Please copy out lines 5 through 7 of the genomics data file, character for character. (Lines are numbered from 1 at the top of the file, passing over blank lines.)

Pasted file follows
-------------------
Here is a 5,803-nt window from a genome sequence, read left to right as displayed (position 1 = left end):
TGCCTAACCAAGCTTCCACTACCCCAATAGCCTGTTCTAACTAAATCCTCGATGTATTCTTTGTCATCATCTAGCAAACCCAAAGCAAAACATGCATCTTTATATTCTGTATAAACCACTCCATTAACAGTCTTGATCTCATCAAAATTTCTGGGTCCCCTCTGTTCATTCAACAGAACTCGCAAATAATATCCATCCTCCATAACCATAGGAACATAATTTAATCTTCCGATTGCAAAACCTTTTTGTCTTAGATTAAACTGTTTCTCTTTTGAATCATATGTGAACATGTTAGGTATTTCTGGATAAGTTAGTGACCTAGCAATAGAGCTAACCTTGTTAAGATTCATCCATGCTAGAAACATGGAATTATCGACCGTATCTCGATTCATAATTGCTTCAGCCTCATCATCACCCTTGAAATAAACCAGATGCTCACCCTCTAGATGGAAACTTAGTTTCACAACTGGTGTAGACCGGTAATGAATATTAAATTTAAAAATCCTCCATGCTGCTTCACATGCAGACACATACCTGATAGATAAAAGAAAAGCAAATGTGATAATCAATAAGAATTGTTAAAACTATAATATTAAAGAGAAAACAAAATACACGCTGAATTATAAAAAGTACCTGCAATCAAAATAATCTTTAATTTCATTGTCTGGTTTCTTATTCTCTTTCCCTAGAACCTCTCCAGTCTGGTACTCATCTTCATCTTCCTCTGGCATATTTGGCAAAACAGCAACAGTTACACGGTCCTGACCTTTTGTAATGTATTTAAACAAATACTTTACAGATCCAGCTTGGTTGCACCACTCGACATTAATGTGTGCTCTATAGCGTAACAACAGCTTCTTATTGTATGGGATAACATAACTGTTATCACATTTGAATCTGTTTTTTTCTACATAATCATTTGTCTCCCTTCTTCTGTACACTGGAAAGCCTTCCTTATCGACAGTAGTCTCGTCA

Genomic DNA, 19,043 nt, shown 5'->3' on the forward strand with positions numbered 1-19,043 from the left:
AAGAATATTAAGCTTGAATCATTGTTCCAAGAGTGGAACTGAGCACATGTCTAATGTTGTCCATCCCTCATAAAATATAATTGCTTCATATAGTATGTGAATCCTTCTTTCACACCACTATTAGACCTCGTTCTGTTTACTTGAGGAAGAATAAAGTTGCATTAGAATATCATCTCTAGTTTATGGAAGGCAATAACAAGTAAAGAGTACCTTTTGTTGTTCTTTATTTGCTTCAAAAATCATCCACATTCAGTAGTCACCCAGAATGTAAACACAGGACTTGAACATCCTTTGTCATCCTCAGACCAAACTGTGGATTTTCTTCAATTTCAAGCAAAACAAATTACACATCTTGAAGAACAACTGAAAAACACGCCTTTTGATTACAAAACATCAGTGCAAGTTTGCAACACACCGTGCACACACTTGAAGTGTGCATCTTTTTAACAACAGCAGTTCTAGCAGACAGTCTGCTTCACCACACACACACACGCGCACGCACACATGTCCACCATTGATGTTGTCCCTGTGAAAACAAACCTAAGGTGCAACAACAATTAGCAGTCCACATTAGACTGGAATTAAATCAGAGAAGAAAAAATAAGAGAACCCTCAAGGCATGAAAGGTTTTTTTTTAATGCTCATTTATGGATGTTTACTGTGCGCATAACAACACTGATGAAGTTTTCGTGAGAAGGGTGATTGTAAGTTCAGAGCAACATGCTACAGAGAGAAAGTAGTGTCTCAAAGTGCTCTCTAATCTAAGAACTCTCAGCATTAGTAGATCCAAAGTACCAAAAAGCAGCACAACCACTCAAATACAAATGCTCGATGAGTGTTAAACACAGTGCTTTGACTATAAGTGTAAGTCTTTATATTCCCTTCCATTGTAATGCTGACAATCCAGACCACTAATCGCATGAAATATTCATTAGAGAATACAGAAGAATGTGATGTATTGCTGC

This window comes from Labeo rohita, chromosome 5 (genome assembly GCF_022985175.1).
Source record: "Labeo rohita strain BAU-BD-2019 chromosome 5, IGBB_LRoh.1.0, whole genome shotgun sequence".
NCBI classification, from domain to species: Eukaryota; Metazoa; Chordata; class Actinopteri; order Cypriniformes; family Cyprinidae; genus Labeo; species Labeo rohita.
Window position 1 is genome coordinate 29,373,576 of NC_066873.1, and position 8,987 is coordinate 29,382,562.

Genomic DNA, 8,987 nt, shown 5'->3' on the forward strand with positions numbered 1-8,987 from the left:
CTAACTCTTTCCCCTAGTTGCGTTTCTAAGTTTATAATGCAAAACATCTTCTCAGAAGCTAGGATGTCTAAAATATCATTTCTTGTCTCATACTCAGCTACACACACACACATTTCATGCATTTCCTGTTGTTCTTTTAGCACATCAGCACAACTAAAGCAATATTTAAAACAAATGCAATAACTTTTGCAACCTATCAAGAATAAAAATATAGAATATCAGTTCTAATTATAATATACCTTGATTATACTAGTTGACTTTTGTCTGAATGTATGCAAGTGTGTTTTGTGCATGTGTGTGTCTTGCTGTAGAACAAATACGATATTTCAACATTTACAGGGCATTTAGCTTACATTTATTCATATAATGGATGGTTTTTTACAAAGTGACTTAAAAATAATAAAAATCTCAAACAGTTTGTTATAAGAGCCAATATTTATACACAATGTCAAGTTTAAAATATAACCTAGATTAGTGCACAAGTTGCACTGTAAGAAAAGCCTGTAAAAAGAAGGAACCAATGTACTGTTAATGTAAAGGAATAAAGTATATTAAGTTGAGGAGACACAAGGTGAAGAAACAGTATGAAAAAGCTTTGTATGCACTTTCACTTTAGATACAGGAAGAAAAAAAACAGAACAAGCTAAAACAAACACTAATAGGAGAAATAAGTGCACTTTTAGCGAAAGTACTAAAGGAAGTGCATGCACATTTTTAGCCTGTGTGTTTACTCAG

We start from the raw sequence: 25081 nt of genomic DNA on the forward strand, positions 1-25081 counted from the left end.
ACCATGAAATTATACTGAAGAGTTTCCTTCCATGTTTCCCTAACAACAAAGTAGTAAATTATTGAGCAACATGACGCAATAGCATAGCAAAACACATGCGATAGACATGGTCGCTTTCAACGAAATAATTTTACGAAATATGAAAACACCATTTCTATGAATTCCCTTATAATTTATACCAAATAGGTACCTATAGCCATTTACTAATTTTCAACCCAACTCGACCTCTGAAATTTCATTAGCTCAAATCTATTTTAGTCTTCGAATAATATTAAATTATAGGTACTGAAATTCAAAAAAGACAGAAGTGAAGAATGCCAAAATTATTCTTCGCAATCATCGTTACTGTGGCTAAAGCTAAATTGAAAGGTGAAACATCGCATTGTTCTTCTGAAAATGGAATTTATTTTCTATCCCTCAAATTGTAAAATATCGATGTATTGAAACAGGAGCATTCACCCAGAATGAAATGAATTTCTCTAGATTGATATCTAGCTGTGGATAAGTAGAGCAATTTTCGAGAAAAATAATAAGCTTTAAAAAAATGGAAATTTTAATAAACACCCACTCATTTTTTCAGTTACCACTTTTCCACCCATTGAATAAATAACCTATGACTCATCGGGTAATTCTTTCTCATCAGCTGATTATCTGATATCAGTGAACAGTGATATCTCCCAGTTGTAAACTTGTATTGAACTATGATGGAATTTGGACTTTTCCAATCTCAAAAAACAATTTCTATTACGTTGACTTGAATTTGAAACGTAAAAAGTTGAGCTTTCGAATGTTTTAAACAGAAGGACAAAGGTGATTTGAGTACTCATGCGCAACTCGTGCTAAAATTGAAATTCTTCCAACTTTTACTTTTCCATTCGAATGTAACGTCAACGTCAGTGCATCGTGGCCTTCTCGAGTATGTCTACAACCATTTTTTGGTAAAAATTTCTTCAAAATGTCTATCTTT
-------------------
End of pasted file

This window comes from Labeo rohita, chromosome 5 (genome assembly GCF_022985175.1).
Source record: "Labeo rohita strain BAU-BD-2019 chromosome 5, IGBB_LRoh.1.0, whole genome shotgun sequence".
NCBI classification, from domain to species: Eukaryota; Metazoa; Chordata; class Actinopteri; order Cypriniformes; family Cyprinidae; genus Labeo; species Labeo rohita.